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DALLAS-In near-simultaneous plays, CB Richard Ellis Global Corporate Services has renewed, expanded and landed four major contracts with leading firms to oversee their North American real estate. The quartet of outsourcing wins is a testament–say those in the fold–to CBRE’s added clout from last year’s merger with Trammell Crow Co.

Michael Lafitte, president of the Dallas-based institutional and corporate services for Los Angeles-headquartered CBRE, has provided details for the quartet of deals, adding the recent signings boosted year-to-date tallies to 14 renewals and expansions and 24 new corporate accounts. The latest round has bed down a renewal from San Francisco-based McKesson Corp., expansion from Cincinnati-based Fifth Third Bank and new pacts from London-based Diageo and Chrysler Realty Co. LLC of Detroit.

“We have had constant activity on the renewal front and expansion front,” Lafitte says. “The merger of Trammell Crow Co. was largely about this outsourcing space.”

Lafitte tells GlobeSt.com that McKesson, a Fortune 20 company, courted its contract to the market before re-upping for another five years for transaction management, portfolio administration and program and project management for 17.5 million sf at 270 locations. The package covers the headquarters, sales and marketing offices, call centers and distribution centers. CBRE also has the facilities management contract for 51 locations, totaling 4.5 million sf, and select facility services for another 2.5 million sf.

The first McKesson contract produced 250 transactions and 120 projects, including nine major build-to-suits. Lafitte heads up the account, with his team consisting of Lynn Kious, area executive account leader; Tim Schroeder, alliance director; and 90 other CBRE professionals in the US and Canada.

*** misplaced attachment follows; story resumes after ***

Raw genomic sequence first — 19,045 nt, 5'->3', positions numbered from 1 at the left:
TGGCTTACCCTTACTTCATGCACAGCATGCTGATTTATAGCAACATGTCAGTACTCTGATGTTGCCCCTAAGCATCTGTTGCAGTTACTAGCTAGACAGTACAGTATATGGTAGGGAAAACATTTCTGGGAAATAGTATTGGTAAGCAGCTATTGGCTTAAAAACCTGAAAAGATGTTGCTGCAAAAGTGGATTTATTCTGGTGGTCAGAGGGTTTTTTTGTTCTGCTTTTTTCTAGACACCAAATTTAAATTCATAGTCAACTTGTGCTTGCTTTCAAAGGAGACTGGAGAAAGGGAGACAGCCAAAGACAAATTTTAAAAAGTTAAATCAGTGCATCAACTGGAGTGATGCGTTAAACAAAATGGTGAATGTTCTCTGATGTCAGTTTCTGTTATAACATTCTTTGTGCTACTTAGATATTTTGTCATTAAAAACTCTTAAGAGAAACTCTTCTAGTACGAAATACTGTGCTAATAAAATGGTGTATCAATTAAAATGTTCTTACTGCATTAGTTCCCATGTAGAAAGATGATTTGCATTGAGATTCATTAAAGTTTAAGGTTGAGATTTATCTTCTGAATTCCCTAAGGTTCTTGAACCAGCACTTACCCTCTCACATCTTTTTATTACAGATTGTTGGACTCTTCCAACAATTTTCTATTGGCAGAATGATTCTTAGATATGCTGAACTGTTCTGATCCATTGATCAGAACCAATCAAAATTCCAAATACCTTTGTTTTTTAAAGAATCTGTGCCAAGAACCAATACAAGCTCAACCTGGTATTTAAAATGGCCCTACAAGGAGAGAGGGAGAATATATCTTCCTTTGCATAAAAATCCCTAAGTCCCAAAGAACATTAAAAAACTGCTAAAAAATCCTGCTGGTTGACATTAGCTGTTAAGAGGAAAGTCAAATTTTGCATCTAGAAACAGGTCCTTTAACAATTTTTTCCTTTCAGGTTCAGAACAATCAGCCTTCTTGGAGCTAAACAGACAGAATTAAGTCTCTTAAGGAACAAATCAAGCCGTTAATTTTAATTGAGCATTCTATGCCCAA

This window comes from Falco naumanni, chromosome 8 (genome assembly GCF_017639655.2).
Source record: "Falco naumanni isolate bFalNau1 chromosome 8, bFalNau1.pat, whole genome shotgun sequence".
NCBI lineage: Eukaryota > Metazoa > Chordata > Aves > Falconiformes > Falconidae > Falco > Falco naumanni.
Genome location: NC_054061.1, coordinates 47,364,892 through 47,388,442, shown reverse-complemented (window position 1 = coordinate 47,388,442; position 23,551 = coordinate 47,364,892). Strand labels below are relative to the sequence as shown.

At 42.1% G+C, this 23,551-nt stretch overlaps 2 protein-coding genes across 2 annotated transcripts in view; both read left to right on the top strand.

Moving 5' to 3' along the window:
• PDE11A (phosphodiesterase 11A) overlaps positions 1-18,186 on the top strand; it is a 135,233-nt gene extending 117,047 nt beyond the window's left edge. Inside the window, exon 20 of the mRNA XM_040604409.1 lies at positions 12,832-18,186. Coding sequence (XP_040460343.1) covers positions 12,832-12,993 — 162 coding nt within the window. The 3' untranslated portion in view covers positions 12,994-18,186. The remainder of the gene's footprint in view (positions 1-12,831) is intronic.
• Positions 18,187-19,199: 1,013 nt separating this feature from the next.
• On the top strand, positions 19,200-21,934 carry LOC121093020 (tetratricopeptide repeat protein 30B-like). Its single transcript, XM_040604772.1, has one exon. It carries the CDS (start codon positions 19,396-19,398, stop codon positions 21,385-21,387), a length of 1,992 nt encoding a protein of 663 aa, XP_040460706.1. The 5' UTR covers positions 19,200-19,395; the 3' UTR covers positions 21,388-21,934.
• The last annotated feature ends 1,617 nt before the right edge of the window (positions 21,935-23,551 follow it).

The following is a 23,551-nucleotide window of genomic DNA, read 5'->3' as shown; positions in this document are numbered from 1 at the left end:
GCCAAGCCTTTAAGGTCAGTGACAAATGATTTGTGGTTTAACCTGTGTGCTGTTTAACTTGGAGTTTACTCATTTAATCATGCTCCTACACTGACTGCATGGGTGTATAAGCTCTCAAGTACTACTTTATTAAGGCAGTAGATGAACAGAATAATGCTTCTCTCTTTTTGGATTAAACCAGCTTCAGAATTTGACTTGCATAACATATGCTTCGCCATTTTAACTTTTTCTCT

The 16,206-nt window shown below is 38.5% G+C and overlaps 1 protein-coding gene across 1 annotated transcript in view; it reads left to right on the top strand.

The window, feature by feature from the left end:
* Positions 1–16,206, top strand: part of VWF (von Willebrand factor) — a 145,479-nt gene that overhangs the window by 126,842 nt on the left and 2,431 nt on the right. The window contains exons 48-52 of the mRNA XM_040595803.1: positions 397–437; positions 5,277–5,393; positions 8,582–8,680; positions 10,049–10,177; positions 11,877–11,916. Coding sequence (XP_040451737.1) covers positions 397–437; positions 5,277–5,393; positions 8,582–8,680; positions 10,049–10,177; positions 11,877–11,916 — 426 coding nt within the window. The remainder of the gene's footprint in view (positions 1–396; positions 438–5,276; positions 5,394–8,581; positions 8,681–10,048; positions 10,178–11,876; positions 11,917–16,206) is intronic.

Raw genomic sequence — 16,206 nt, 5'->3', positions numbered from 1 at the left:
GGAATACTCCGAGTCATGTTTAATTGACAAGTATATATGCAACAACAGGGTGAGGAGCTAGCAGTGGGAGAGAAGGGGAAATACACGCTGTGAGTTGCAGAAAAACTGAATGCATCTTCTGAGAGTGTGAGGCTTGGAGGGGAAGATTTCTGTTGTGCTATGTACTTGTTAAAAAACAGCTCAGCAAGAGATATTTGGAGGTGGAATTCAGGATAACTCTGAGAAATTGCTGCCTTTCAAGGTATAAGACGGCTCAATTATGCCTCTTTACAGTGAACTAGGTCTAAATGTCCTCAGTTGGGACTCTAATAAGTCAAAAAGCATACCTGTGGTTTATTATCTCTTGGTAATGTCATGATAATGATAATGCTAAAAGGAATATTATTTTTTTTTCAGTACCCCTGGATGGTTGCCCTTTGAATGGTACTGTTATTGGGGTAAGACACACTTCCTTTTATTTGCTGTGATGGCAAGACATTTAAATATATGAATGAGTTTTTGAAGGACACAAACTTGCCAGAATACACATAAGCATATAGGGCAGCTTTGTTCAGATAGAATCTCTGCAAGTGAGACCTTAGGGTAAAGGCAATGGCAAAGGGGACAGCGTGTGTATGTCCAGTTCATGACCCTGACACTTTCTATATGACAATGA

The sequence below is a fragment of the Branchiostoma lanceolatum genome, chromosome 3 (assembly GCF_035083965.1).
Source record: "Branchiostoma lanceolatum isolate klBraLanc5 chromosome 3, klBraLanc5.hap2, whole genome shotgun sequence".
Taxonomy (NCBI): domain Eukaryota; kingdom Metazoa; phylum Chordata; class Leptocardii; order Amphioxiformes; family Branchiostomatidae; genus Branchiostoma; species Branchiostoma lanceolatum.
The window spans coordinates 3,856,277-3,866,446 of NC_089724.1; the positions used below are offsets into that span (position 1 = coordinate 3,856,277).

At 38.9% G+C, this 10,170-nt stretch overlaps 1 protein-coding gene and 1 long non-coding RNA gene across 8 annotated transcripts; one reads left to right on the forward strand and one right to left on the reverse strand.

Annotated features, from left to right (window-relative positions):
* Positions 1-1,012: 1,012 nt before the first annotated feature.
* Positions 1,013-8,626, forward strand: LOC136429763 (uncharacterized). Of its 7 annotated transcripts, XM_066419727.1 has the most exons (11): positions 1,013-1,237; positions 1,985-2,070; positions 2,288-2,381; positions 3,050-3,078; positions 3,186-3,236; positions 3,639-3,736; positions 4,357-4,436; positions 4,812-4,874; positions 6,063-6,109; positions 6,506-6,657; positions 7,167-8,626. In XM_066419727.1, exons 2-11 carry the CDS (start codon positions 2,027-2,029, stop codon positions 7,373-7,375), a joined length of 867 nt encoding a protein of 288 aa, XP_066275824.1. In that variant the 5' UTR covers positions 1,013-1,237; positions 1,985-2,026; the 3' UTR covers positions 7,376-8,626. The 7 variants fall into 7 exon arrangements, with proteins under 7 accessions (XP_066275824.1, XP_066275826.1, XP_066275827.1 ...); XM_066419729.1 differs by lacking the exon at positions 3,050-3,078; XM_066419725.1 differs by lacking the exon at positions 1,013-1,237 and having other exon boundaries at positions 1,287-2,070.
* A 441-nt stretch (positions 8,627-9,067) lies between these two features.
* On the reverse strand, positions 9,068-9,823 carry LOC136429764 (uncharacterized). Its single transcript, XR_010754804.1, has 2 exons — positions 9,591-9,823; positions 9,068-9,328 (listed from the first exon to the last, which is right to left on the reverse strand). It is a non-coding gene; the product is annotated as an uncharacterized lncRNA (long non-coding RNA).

Fifth Third Bank had CBRE doing transaction management and lease administration for 11.5 million sf, but not facilities and project management. “The combined organization has a much deeper platform and we were able to convince Fifth Third Bank to let us do facilities and project management,” Lafitte confides.

Presently ranked as the 12th largest bank in the US, Fifth Third plans to add 400 locations in three years in the US. The account is headed up by CBRE senior vice president Edward Schreyer, senior director Dawn Spillane and Ken Loeber and Bret Nave in the brokerage house’s project management group.

Diageo, a holding company for some of the biggest names in the beer and liquor industry, has put CBRE in charge of 20 sites with 500,000 sf of office and warehouse buildings in the US and Canada. Previously, Diageo had several providers standing watch over the facilities. The new pact spans facility, transaction and project management functions as well as portfolio administration. The CBRE team will be led by Benjamin Chirgwin, managing director and alliance director of a 17-member team for the account.

Chrysler has signed a three-year lease for transaction management, lease administration and valuation services for its dealership portfolio. Its team will be led by Jeff DeSano as alliance director with assistance from James Angelotti, Gregg Shutan, Andrew Hallissey, Alex Darragh, Fran Saele and Michael Gerard. Kent Alexander, executive account leader for CBRE’s global corporate services business in the Midwest, says he’s “confident” that the team’s approach “will generate significant value for Chrysler.”

The global corporate services group represents 9,000 of the 24,000 professionals in the combined CBRE-TCC hierarchy. In last week’s earnings call, CBRE leaders reported global corporate services accounted for 23% of the $1.5 billion of third-quarter revenue. Pre-merger, CBRE’s outsourcing was 14% of its Q3 2006 revenue.

The global outsourcing group is responsible for 300 accounts, with more on the way. “It’s a good pipeline. We feel very good about the prospects of this business,” Lafitte says.

With today’s escalating costs, more companies are poring over areas to save on the bottom line. In doing so, Lafitte says there is a trend for companies to consolidate outsourcing contracts while trying to expand their bases. “Corporate portfolios have been pretty stable, but there could be some pause with what’s going on in the market,” he explains. “But, they’re definitely consolidating the number of providers that they’re using.”

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